By Charles Rafferty
That summer, two peacocks showed up in the neighborhood. Jonathan and Karen listened to their cries at dusk, practically human, calling from one patch of woods to the other across their yard. It sounded like both a warning and a plea. Of course, in the beginning, they didn't know it was peacocks. They lived in Connecticut and had never heard such a sound. They stayed off the deck at night; they left the porch light burning.
Then Jonathan found one dead on the side of the road. At first it looked like someone had tossed a showgirl's costume from a passing car, but he could see the wings when he got up close, the broad breast of iridescent green. Jonathan knew that this was the animal disturbing their evenings. It was too exotic to be otherwise. He wanted one of the tail feathers so that he could show his wife, but he had to step on the bird and pull with both hands in order to get it out.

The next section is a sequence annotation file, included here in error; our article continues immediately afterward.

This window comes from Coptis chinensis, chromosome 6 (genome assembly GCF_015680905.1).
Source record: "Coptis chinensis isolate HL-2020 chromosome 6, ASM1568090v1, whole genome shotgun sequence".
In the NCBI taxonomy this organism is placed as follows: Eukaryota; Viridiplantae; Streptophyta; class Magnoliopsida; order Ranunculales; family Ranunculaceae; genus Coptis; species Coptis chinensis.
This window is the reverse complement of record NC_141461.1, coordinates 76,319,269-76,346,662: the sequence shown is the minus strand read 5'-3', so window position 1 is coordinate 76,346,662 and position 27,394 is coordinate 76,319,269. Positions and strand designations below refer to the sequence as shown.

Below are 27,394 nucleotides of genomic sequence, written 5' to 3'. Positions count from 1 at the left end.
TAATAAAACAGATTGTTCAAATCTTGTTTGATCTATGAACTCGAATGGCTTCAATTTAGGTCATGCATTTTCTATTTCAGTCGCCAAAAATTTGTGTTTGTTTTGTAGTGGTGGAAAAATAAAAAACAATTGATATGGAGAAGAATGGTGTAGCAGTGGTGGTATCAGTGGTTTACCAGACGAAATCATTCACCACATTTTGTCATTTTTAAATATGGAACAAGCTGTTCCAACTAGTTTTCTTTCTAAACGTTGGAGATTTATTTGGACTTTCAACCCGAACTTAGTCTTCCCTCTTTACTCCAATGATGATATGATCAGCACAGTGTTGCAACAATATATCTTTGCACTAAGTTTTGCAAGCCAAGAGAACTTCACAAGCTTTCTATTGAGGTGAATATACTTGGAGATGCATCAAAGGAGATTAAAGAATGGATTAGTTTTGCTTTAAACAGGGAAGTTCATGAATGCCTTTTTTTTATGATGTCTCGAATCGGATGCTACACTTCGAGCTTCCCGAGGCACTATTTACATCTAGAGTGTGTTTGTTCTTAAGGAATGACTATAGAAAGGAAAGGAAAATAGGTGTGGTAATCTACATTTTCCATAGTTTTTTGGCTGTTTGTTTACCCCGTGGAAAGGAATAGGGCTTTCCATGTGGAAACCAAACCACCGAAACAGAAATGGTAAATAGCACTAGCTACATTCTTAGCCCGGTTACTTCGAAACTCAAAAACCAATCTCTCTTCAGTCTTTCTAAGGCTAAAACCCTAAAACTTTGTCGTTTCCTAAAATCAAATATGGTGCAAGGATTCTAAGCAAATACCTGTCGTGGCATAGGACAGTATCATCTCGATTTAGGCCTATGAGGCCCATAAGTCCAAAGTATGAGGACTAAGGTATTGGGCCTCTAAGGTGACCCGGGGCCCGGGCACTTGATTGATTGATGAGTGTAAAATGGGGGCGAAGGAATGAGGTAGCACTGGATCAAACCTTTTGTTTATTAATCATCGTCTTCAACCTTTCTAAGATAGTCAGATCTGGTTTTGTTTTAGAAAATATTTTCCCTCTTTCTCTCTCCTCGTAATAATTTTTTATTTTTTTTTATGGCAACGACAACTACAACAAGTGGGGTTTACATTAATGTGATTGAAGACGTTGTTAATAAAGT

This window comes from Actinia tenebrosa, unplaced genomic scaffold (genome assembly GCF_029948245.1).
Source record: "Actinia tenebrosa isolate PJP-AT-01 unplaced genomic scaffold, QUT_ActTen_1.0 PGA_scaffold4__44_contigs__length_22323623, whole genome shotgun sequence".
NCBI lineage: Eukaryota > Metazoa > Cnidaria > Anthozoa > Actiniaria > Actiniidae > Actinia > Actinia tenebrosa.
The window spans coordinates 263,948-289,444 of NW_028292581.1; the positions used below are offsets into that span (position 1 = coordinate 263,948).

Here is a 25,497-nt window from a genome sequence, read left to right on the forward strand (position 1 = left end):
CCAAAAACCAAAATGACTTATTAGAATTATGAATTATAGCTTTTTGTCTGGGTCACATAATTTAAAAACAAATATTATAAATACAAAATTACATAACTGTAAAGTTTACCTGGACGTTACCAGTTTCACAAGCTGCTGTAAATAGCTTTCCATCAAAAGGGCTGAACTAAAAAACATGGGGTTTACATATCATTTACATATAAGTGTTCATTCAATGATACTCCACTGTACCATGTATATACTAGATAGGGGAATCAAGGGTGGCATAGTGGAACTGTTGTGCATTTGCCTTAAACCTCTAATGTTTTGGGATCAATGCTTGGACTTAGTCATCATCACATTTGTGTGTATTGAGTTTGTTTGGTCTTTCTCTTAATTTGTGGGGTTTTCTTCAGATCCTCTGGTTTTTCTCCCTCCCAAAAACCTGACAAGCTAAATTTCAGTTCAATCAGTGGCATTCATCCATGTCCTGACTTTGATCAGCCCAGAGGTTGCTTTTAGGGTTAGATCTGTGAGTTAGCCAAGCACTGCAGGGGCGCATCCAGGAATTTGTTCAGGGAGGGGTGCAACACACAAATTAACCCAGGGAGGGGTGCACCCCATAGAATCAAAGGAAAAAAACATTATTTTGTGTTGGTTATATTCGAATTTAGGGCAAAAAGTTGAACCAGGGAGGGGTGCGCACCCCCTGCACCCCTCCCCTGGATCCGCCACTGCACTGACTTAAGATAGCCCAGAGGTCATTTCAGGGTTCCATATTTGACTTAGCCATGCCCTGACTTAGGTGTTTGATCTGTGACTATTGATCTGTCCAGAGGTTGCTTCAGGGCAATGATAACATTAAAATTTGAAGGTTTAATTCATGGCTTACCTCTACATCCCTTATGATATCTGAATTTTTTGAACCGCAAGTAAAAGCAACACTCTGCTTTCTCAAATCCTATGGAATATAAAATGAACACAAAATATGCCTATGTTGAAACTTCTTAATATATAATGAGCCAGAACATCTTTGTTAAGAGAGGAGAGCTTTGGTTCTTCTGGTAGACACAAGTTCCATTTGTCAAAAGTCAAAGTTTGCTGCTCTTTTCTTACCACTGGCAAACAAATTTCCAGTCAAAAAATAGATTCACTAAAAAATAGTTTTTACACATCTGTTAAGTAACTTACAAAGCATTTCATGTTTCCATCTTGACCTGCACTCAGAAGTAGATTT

Back at home, they marveled at the giant eyeball at the end, how it shimmered in the light, how easily it could be damaged. That evening, there was only one peacock calling in the woods, and it seemed to be drifting farther. Jonathan stepped off of the deck and walked down to the edge of the yard. He tried to see it among the trees, but of course there were only shadows getting deeper, the first stars waiting somewhere in the sky. He took a few steps in, then turned to wait for Karen. But she was just sitting down, a glass of wine in hand, a breeze from somewhere pushing the hair from her eyes.
Charles Rafferty's tenth book of poetry is The Unleashable Dog (2014, Steel Toe Books). His poems have appeared in The New Yorker, Oprah Magazine, The Southern Review, and Prairie Schooner. His stories have appeared in Sonora Review, Pedestal, Cortland Review, and Staccato. His collection of short fiction is Saturday Night at Magellan's (2013, Fomite Press). Currently, he directs the MFA program at Albertus Magnus College. (Updated October 2015)
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